What are you going to eat over the weekend if all of your casserole is gone, and the pasta bake has long been eaten, and there’s no tofu taco meat left? Then what? I’m going to make a big, hairy deal out of this because I see a number of my clients get totally sidetracked by this. It is no secret that many people eat differently on the weekends than they do during the workweek. And without a real, legitimate plan in place, it can be really easy to let weekend eating go off the rails and end up with multiple meals from restaurants, fast food, or takeout. If you do that multiple times over a weekend, it will be really easy to undo any caloric deficit you’ve created during the week.

So, all of this is to say, have a plan for your weekend. How much food do you need to prepare so you have enough to get you through the weekend? Or if you plan to eat out over the weekend, take that into account. But the take home here is that when you plan your week of food, don’t forget the weekend too.

Does that mean you head to the grocery store a second time during the week to reload? Or do you make a whole bunch of protein at once so you’ve got enough to get you through the week? Think through all seven days. This may very well take some trial and error, but I would encourage you to include your weekends in your plans when you’re considering meal prep.

I’ve had a number of clients run into this snafu because they stopped planning for anything after Friday at 5:00. But then they go to the refrigerator on Friday evening after a long week of work, and it’s crickets. That often leads to, “Alright, forget it. Pizza it is.”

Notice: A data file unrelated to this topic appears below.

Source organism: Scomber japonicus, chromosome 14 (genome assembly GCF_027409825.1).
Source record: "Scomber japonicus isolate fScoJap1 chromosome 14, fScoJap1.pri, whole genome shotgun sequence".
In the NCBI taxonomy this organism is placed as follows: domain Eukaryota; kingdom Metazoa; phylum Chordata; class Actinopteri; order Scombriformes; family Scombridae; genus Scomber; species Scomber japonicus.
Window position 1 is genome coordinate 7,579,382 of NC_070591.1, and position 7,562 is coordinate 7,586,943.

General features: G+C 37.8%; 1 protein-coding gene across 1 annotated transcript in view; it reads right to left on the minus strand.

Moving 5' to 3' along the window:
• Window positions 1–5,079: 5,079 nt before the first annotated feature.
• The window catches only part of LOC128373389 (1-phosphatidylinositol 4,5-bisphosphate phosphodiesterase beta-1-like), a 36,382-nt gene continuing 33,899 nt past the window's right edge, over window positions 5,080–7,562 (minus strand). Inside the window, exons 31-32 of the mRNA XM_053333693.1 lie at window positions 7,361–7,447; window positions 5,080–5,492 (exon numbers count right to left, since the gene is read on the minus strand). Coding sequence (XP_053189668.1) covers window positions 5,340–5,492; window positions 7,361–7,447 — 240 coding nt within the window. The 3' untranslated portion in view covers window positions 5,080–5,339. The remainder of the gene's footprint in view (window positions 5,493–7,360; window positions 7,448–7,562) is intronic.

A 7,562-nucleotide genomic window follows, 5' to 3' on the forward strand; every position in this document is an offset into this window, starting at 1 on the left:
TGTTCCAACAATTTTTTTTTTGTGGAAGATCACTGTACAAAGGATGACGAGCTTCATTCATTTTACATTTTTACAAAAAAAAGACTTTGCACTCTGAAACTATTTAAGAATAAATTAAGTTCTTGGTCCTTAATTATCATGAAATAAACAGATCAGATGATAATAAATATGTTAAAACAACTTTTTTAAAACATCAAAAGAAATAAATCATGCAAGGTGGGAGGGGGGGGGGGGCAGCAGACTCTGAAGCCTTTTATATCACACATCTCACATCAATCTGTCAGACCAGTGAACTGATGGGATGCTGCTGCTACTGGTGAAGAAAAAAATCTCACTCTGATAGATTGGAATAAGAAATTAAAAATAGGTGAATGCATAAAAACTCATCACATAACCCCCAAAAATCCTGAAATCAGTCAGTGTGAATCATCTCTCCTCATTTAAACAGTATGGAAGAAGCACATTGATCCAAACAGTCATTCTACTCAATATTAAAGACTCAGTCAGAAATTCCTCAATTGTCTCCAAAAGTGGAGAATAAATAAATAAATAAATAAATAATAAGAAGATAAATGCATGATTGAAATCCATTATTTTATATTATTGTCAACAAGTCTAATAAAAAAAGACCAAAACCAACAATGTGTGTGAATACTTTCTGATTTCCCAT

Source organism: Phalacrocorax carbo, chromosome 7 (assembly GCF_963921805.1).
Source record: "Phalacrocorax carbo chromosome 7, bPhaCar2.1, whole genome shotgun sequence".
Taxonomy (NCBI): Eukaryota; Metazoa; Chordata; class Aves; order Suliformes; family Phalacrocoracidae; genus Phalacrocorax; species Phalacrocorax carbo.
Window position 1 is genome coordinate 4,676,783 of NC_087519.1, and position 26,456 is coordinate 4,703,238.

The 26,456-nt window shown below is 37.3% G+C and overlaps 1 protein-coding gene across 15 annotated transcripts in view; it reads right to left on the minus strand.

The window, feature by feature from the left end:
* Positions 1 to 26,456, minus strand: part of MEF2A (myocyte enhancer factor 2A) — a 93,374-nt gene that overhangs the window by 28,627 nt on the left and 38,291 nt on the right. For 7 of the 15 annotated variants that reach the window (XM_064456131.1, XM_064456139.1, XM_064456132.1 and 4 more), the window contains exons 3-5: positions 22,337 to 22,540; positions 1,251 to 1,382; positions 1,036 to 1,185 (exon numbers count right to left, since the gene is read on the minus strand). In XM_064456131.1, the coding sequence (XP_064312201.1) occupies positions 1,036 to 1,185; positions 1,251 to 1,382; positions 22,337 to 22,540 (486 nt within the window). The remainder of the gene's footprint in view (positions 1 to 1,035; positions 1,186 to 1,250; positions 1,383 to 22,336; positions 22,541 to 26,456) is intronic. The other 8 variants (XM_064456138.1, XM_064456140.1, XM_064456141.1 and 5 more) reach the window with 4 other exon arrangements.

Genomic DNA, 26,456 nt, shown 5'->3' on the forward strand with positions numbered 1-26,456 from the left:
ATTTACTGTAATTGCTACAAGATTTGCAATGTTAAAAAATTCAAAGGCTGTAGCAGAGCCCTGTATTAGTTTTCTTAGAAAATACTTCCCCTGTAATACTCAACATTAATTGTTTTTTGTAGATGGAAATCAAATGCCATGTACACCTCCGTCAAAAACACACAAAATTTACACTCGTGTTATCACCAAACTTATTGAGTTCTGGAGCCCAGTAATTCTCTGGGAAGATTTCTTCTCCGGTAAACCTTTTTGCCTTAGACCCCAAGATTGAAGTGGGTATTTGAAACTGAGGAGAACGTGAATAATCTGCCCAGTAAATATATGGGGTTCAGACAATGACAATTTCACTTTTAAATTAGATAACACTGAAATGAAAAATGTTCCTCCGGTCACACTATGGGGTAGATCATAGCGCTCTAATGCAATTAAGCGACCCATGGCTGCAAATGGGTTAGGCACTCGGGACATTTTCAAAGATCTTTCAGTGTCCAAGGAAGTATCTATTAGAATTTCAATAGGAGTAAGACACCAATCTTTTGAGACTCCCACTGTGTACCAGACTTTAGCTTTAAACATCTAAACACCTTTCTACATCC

And for some that pizza snowballs into brunch and pastries on Saturday, and then burgers for lunch on Saturday, and then dinner out Saturday night. It becomes a downward spiral because there’s nothing in the fridge for the weekend. I’ve seen it enough times that I want to make a big, hairy deal out of it because so many of you told me that you struggle with maintaining healthy eating habits on the weekend.

Weekend’s count too, so have a plan for your weekend and ensure you’ve got enough food to get you through. That may mean prepping enough food for seven full days, instead of five. All right, so what if, as I’m going through this, you are still shaking your head and thinking to yourself that you have no time to do this. That is fine. My advice is to keep it very simple and start somewhere. As an example, you’ve heard me say at least a hundred times on this podcast, that an easy way to improve your overall nutrition is to aim for 50% of your plate to be covered in veggies, especially at lunch and dinner.